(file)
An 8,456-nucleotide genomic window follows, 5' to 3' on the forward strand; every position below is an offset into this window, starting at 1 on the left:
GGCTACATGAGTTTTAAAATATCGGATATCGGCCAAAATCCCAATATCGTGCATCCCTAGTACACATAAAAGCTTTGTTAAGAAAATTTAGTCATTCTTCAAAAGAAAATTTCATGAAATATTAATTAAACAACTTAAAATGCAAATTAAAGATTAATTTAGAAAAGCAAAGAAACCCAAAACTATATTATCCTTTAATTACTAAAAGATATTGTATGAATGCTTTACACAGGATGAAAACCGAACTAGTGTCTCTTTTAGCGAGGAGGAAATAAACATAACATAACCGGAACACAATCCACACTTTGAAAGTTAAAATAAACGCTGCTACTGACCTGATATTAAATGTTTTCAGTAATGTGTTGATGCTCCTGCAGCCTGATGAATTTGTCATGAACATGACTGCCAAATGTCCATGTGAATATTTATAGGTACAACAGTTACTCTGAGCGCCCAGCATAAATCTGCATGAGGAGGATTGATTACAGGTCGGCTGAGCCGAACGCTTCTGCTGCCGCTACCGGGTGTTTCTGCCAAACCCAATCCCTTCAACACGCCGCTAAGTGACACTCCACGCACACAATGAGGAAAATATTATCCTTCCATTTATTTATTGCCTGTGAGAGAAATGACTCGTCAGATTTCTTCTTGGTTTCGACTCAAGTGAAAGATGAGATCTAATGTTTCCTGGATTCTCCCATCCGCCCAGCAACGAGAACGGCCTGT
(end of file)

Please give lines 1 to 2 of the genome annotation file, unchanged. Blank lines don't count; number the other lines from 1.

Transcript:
An 8,456-nucleotide genomic window follows, 5' to 3' on the forward strand; every position below is an offset into this window, starting at 1 on the left:
GGCTACATGAGTTTTAAAATATCGGATATCGGCCAAAATCCCAATATCGTGCATCCCTAGTACACATAAAAGCTTTGTTAAGAAAATTTAGTCATTCTTCAAAAGAAAATTTCATGAAATATTAATTAAACAACTTAAAATGCAAATTAAAGATTAATTTAGAAAAGCAAAGAAACCCAAAACTATATTATCCTTTAATTACTAAAAGATATTGTATGAATGCTTTACACAGGATGAAAACCGAACTAGTGTCTCTTTTAGCGAGGAGGAAATAAACATAACATAACCGGAACACAATCCACACTTTGAAAGTTAAAATAAACGCTGCTACTGACCTGATATTAAATGTTTTCAGTAATGTGTTGATGCTCCTGCAGCCTGATGAATTTGTCATGAACATGACTGCCAAATGTCCATGTGAATATTTATAGGTACAACAGTTACTCTGAGCGCCCAGCATAAATCTGCATGAGGAGGATTGATTACAGGTCGGCTGAGCCGAACGCTTCTGCTGCCGCTACCGGGTGTTTCTGCCAAACCCAATCCCTTCAACACGCCGCTAAGTGACACTCCACGCACACAATGAGGAAAATATTATCCTTCCATTTATTTATTGCCTGTGAGAGAAATGACTCGTCAGATTTCTTCTTGGTTTCGACTCAAGTGAAAGATGAGATCTAATGTTTCCTGGATTCTCCCATCCGCCCAGCAACGAGAACGGCCTGT